The use of restricted funds creates a mixed response from charities. Donors like them because they can be specific about what the money is used for whereas charities would prefer to use the money without restriction to give them more flexibility. Both have valid arguments but in fact restricted funds have a very useful place in charity funding.

There are many examples of new charities being set up following a high profile case, the most recent being baby Charlie Gard  where over £1m has been raised and a new charity is being set up to help babies with similar issues to Charlie.

Whilst this is laudable my greatest concern is that a new charity absorbs both time and administration costs. There are more often than not existing charities with similar aims and objectives who already have the infrastructure and who thus can ensure that a larger percentage of the funds raised can be applied directly to charitable expenditure.

The argument goes that the setting up of the new charity gives the founders far more control over how the money is used but the whole point of a restricted fund is that the donors can still exercise that control to greater benefit. In any event the sector is littered with examples of "Founder Trustees" with a personal stake in the charity who lose sight of the broader picture. There are many successful examples too but if they really want the money raised to be most effectively used, why not make use of the economies of scale provided by an existing charity and work with them?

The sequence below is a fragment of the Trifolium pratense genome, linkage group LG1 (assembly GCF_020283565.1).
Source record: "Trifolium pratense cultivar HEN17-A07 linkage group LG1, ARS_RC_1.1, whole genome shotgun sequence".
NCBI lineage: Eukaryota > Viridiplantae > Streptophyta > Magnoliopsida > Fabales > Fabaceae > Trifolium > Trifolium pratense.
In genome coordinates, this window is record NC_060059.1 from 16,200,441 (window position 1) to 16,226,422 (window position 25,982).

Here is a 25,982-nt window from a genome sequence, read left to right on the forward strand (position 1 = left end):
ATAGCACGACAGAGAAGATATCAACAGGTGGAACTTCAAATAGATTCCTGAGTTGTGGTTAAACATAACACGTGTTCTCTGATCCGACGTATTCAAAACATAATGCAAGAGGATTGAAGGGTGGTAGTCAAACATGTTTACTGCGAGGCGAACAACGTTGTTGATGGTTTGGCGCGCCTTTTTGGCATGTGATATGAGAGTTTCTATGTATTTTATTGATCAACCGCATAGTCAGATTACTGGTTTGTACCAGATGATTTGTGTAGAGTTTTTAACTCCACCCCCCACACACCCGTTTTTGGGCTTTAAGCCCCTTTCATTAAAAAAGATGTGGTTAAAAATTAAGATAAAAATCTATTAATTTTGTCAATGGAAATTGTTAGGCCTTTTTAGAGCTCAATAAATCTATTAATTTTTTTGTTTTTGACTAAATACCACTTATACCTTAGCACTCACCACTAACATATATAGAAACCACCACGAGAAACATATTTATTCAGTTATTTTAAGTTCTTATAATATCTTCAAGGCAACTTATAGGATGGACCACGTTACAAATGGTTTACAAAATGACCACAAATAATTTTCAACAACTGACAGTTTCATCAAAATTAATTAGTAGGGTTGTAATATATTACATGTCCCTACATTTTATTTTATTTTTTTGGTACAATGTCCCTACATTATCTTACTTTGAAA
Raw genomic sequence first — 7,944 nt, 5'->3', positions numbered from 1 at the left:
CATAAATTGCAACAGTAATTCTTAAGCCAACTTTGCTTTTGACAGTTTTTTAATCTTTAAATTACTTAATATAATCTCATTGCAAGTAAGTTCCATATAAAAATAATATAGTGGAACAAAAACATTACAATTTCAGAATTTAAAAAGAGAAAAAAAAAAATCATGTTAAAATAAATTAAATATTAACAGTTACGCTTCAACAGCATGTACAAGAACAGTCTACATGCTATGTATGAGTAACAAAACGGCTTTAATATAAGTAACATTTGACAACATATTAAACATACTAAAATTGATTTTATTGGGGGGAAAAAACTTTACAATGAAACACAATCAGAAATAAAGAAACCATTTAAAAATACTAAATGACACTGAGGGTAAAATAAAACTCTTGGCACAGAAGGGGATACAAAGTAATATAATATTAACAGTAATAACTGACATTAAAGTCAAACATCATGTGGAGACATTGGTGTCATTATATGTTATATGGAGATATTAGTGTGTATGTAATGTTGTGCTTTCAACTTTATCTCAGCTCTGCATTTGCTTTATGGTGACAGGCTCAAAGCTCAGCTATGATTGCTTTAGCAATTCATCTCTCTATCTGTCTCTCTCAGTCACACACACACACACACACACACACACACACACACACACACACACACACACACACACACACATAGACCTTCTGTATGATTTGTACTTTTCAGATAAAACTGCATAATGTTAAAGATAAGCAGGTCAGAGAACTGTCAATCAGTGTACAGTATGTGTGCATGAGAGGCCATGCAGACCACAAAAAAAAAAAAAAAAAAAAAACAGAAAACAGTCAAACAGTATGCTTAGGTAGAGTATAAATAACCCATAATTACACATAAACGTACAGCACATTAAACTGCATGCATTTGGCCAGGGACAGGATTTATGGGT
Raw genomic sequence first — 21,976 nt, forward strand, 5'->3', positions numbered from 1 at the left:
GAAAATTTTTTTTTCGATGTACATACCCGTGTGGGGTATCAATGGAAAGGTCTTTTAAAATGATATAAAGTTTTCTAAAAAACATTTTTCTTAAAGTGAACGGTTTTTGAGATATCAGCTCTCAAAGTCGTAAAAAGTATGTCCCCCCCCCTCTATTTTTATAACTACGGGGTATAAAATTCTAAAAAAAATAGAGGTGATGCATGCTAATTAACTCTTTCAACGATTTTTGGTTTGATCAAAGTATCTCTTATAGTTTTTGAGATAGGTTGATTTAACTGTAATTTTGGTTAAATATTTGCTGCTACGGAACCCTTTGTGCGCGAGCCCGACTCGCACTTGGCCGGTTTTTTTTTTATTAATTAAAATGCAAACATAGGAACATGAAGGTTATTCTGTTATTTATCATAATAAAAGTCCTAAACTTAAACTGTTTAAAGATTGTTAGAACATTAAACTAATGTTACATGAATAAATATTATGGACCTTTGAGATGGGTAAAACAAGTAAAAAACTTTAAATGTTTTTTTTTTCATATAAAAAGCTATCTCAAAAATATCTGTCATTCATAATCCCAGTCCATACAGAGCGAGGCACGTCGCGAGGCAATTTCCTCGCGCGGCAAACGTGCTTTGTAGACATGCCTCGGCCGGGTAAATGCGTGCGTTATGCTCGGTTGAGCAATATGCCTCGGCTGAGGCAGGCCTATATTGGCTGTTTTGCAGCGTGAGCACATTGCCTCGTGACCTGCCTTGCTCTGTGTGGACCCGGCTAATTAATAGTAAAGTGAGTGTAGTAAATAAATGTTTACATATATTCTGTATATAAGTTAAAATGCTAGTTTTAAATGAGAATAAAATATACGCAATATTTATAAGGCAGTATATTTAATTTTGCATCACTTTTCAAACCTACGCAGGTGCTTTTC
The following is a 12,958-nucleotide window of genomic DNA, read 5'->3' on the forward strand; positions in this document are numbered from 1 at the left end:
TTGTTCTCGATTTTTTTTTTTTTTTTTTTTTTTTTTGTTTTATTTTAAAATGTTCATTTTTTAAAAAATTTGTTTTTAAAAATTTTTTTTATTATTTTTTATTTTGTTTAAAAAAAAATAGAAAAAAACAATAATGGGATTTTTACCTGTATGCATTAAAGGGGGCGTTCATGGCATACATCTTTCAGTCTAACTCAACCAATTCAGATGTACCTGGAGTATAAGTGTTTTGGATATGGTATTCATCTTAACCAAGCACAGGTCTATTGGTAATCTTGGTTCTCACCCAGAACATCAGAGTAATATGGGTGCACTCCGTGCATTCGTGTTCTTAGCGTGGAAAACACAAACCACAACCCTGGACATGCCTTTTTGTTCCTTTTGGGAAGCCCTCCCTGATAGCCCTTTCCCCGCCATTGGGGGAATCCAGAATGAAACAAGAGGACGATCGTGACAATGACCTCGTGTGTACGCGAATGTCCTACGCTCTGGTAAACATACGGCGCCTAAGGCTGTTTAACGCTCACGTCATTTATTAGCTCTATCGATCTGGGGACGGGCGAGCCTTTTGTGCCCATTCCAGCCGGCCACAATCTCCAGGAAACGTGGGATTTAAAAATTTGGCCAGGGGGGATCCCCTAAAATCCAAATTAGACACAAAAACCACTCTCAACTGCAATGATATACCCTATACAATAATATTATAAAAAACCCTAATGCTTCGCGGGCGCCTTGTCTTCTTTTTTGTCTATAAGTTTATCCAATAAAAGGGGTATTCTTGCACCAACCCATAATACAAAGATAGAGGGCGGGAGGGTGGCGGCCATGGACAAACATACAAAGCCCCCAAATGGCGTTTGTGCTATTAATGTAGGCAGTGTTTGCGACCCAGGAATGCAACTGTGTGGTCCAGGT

From the charity's point of view they struggle with funding because it is harder to fund general overheads than a specific project as donors want to see "their" funds used on "their" project. However, it is perfectly legitimate to allocate some overhead, particularly staff costs, to restricted funds when based on direct attribution to projects, either by time allocation or some other relevant basis. Clearly some overheads cannot be legitimately allocated to restricted funds but in truth, particularly with smaller charities where staff have varied roles this is quite possible.

So both donors and charities can be more flexible to make the best use of available resources.